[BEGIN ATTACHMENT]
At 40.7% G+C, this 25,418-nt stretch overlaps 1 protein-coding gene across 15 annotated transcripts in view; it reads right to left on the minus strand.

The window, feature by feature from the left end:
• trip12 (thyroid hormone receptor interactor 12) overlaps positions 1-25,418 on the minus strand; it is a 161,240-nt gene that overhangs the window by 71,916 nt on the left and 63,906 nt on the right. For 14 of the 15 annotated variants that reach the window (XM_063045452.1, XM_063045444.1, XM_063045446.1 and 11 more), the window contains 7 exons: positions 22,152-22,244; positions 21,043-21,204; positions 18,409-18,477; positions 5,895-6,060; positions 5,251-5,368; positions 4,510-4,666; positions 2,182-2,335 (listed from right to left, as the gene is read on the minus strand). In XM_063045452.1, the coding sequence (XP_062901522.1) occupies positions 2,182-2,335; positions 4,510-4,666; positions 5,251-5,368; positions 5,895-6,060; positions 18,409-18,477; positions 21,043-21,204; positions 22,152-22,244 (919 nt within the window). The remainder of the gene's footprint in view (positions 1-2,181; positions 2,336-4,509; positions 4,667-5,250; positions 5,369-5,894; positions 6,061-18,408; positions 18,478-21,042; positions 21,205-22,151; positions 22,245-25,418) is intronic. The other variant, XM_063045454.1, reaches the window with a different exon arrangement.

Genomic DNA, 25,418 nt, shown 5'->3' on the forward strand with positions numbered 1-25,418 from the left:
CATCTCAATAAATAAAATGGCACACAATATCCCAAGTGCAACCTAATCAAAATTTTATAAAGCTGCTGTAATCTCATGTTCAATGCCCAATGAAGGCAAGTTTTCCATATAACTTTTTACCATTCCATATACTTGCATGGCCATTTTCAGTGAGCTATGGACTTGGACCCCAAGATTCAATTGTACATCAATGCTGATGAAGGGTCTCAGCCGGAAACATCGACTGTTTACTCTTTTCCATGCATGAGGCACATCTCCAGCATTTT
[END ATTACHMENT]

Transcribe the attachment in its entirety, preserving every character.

At 40.7% G+C, this 25,418-nt stretch overlaps 1 protein-coding gene across 15 annotated transcripts in view; it reads right to left on the minus strand.

The window, feature by feature from the left end:
• trip12 (thyroid hormone receptor interactor 12) overlaps positions 1-25,418 on the minus strand; it is a 161,240-nt gene that overhangs the window by 71,916 nt on the left and 63,906 nt on the right. For 14 of the 15 annotated variants that reach the window (XM_063045452.1, XM_063045444.1, XM_063045446.1 and 11 more), the window contains 7 exons: positions 22,152-22,244; positions 21,043-21,204; positions 18,409-18,477; positions 5,895-6,060; positions 5,251-5,368; positions 4,510-4,666; positions 2,182-2,335 (listed from right to left, as the gene is read on the minus strand). In XM_063045452.1, the coding sequence (XP_062901522.1) occupies positions 2,182-2,335; positions 4,510-4,666; positions 5,251-5,368; positions 5,895-6,060; positions 18,409-18,477; positions 21,043-21,204; positions 22,152-22,244 (919 nt within the window). The remainder of the gene's footprint in view (positions 1-2,181; positions 2,336-4,509; positions 4,667-5,250; positions 5,369-5,894; positions 6,061-18,408; positions 18,478-21,042; positions 21,205-22,151; positions 22,245-25,418) is intronic. The other variant, XM_063045454.1, reaches the window with a different exon arrangement.

Genomic DNA, 25,418 nt, shown 5'->3' on the forward strand with positions numbered 1-25,418 from the left:
CATCTCAATAAATAAAATGGCACACAATATCCCAAGTGCAACCTAATCAAAATTTTATAAAGCTGCTGTAATCTCATGTTCAATGCCCAATGAAGGCAAGTTTTCCATATAACTTTTTACCATTCCATATACTTGCATGGCCATTTTCAGTGAGCTATGGACTTGGACCCCAAGATTCAATTGTACATCAATGCTGATGAAGGGTCTCAGCCGGAAACATCGACTGTTTACTCTTTTCCATGCATGAGGCACATCTCCAGCATTTT